The news that Apple has recruited the current CEO of Burberry, Angela Ahrendts, as its new senior vice president of retail and online stores reaffirms what many already knew about the Cupertino company and acts as a clear indicator of where Tim Cook wants to take the business.
For the best part of a decade, Apple has been much more than a tech company.
It’s as much a lifestyle brand as it is one which engineers and develops technology products, as reflected in its moves into the music business, its focus on design and its sometimes cloying attempts to be at the centre of what Steve Jobs referred to as ‘the liberal arts’.
Whereas Apple’s last retail boss, former Tesco and Dixons man John Browett, was largely experienced in tech, Ahrendts is much more focused on the lifestyle side of things.
She has overseen massive growth at Burberry and brings something completely different to Browett, who was driven from the company after his cost-cutting approach backfired.
In going for someone from outside of the tech world, Apple is showing that it simply isn’t bothered about the world of competitive spec sheets and hardcore tech fans.
Yes, it’ll still deliver tech savvy kit, but selling it well and selling it by the bucketload is far more important to Cook and co.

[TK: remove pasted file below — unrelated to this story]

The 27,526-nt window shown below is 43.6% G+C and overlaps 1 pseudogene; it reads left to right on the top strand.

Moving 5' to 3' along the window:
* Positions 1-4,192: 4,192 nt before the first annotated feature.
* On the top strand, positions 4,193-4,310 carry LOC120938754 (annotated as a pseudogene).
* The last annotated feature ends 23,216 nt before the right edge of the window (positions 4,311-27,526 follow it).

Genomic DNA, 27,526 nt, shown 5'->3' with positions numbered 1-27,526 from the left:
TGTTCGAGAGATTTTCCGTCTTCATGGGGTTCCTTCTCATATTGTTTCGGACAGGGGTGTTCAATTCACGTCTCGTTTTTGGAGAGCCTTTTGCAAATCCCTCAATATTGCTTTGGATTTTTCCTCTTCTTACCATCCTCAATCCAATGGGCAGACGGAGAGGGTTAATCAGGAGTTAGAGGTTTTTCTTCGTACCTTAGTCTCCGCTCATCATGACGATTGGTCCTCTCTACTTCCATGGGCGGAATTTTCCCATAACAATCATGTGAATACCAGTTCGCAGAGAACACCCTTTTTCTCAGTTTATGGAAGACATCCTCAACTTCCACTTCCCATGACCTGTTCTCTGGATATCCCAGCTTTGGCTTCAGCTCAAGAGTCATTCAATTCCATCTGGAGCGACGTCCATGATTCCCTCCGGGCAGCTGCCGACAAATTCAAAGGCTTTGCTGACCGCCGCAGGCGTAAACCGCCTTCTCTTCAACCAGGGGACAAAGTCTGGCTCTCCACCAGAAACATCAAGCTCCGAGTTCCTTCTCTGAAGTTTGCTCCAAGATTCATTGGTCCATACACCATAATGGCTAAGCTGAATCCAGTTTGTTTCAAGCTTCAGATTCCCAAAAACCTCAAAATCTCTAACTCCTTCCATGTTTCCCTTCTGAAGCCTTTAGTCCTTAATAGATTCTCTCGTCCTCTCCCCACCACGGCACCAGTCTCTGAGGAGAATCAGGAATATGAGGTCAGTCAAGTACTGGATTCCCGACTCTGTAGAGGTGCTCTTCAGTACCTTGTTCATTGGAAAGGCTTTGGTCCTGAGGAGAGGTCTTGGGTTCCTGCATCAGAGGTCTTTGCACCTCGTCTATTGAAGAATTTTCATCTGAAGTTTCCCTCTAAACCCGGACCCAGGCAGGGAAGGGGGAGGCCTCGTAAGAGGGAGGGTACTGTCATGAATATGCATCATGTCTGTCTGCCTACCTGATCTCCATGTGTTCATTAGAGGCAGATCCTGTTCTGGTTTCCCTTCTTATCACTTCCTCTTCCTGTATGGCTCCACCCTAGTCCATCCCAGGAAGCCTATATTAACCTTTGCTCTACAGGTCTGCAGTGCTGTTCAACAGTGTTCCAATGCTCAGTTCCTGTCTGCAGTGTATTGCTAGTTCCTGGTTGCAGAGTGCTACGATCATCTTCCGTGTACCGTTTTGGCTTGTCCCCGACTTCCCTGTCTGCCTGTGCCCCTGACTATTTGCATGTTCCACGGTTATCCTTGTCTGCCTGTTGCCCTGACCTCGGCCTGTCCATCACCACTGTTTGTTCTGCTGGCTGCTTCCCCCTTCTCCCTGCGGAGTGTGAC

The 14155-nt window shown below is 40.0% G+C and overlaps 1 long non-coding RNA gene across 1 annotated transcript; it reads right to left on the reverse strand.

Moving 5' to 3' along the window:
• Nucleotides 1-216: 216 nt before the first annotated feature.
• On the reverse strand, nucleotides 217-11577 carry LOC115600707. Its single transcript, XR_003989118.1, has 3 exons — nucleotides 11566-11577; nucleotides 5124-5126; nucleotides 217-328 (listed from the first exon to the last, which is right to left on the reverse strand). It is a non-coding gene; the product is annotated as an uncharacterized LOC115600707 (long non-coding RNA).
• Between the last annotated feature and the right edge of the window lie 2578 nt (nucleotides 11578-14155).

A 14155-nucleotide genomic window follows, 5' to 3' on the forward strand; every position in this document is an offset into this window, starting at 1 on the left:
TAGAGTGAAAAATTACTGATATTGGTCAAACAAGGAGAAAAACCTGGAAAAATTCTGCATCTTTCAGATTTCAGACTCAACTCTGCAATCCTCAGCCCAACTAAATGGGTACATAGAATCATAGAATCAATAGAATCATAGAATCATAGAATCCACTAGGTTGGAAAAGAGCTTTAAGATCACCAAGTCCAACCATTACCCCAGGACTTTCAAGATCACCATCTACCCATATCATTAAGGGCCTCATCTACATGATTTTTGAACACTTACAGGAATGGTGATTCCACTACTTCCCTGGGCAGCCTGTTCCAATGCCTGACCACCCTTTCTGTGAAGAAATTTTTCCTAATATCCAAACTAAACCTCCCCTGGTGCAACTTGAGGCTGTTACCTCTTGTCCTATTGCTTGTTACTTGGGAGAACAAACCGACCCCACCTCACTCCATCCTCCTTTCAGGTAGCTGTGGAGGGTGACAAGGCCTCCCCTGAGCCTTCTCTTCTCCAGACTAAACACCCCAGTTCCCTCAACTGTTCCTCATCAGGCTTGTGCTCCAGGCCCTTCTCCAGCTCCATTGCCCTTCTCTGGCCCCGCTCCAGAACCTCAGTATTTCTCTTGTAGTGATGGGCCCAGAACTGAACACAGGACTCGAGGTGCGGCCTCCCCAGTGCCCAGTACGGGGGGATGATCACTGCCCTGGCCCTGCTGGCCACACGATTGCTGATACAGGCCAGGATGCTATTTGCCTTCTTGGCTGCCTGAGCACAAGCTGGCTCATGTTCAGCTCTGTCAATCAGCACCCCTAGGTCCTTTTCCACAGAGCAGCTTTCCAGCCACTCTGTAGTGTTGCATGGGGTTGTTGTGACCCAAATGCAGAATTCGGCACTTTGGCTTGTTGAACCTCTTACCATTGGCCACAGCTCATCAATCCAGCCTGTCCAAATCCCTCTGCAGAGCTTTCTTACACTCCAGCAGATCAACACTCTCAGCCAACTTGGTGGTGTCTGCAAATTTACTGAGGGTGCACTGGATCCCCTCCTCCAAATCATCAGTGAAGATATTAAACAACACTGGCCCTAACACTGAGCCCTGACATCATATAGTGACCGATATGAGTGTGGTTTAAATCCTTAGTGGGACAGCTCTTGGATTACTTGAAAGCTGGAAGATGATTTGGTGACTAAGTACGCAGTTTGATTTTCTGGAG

After all, that’s what brings in the bacon.
It’s hard to imagine the likes of Samsung or HTC making such a move.
These are companies who are keen on the celebrity ambassador, but don’t appear to want to try something different.
Apple is the only company where this kind of gambit would work, especially in terms of retail.
Its shops remain key destinations for current iPhone and iPad owners, not to mention those desperate to join the iOS revolution.
What Ahrendts will doubtless bring is new vigour in emerging markets.
Apple is desperate to break China, something that Burberry has already managed.
The clothing brand already has over 70 stores across the world’s fastest growing market.
Apple has just eight (not counting the counterfeit outlets which seemingly sit on every street corner in towns like Xian and Chengdu).
It’s also refreshing to see Apple recruiting women to senior positions.
For too long now, tech has been the domain of men in high-waisted slacks and button down shirts who struggle to relate to women’s experiences in the sector.
This appointment can hopefully help change perceptions. Whatever happens, this move could reinvigorate Apple’s business in the next few months.